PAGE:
With national attention focused on the American military in Iraq, a group of professors and a retired air force officer examined the ties between Yale and the armed services during a panel discussion Wednesday night.

Panelists, including history professor Donald Kagan, diplomat-in-residence Charles Hill and retired United States Air Force Lt. General Tad Oelstrom, emphasized Yale’s traditional commitment to public service, but urged the University to develop closer connections with the military. Panelists particularly focused on the Reserve Officers Training Corps program, which trains students to be military officers but is not currently affiliated with Yale.

About 60 students attended the talk, which was sponsored by the Yale Student Military Organization.

Political science professor Paul Kennedy, who moderated the discussion, said connections with the military were much stronger in the past, particularly during World War II.

“During World War II everybody at Yale was in uniform,” Kennedy said. “We were a military camp.”

During the Vietnam War, however, student and faculty sentiment turned against the military. As a result of student efforts, and with the support of the Yale faculty, the Yale Corporation ended the University’s official affiliation with ROTC and denied ROTC the use of University facilities.

Since then, students participating in ROTC have not received University credit. The eight current students in ROTC travel to the University of Connecticut for the program.

Kagan said Yale’s current ROTC policy should be changed.

“The entire episode of removing the ROTC program is a blot on Yale’s record,” Kagan said. “The time has come for the Yale faculty and administration to remove that disgrace.”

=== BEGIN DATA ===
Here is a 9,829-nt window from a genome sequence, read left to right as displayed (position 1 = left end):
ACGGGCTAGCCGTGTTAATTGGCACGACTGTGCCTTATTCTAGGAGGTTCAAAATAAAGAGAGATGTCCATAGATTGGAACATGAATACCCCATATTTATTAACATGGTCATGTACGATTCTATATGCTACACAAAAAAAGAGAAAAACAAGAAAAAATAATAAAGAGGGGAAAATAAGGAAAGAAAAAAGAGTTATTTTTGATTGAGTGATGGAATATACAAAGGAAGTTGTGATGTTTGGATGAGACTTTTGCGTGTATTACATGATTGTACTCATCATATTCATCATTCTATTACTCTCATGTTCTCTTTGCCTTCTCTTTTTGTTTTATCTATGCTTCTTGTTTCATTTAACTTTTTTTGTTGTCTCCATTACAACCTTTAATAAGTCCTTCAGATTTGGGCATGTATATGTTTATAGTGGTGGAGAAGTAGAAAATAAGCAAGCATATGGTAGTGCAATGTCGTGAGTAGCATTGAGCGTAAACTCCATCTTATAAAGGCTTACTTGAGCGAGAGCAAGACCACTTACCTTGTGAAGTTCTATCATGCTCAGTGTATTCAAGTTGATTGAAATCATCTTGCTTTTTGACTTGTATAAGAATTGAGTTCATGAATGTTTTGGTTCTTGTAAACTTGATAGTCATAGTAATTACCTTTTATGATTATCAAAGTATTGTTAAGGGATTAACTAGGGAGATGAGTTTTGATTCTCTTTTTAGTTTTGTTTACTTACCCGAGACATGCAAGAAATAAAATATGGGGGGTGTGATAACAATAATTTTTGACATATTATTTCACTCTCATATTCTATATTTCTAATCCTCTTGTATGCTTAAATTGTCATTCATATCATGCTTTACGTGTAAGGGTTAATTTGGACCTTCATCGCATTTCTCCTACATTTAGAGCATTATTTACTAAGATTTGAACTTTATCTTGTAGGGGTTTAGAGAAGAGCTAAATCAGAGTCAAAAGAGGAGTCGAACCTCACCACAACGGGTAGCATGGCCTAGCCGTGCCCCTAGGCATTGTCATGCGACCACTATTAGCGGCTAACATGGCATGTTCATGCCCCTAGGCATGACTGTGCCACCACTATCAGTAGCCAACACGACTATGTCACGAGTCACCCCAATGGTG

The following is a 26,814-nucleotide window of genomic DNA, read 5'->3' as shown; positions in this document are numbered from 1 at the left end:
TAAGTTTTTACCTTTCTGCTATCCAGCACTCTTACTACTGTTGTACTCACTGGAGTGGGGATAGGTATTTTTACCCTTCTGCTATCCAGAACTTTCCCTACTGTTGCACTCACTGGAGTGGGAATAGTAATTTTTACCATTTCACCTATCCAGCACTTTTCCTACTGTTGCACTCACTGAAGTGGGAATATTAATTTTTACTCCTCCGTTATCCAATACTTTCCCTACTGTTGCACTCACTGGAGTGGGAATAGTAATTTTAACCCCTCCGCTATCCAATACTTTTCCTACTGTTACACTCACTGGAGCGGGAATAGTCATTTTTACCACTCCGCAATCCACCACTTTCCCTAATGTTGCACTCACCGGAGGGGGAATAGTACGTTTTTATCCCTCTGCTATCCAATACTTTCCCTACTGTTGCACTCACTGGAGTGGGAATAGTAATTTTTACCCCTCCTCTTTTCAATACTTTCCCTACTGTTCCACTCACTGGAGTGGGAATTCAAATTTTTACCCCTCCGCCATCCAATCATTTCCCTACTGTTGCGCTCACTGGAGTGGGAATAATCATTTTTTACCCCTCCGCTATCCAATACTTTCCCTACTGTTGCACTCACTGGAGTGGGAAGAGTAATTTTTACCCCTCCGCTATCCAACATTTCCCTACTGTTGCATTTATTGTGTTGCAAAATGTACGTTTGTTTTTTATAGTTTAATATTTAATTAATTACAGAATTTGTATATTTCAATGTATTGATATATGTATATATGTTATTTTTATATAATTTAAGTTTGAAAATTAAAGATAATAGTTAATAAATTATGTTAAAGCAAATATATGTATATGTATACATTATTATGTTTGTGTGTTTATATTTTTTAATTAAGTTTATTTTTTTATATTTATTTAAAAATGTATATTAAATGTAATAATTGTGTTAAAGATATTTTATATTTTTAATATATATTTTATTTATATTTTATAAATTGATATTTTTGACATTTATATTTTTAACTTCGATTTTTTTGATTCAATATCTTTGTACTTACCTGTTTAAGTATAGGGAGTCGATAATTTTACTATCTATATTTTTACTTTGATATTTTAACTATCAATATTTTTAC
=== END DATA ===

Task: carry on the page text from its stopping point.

Kagan’s statement was greeted with applause from the audience, which included students who are members of the ROTC.

The panelists also said students at highly selective colleges should be encouraged to participate in public service, particularly the military. Hill said that as public opinion becomes more favorable toward the American military, the absence of significant numbers of elite students in the armed services poses a problem.

“We have not had the intake from Yale to the military that we should have and that is not a good thing,” Hill said. “We can make things right by moving in to fill that need.”

Alexander Nazem ’04, who attended the panel, said he believes Yale should restart its campus ROTC program.

“These are premature opinions, but this is a program that should be reinstated on campus if only because there are people who would be interested in serving the military,” Nazem said. “We shouldn’t deny people that opportunity.”

Jacqueline Farber ’03 said though she has no objections to reinstating ROTC on campus, she believes the University should make an effort to attract other public service programs to campus as well.

“If you are someone who wants to help your country and help people without the idea of inflicting any more violence in this world, there aren’t a lot of options to pay for college,” Farber said. “If students want the ROTC, they should have it. At the same time, there should be a push to find other ways for students to get college paid for.”

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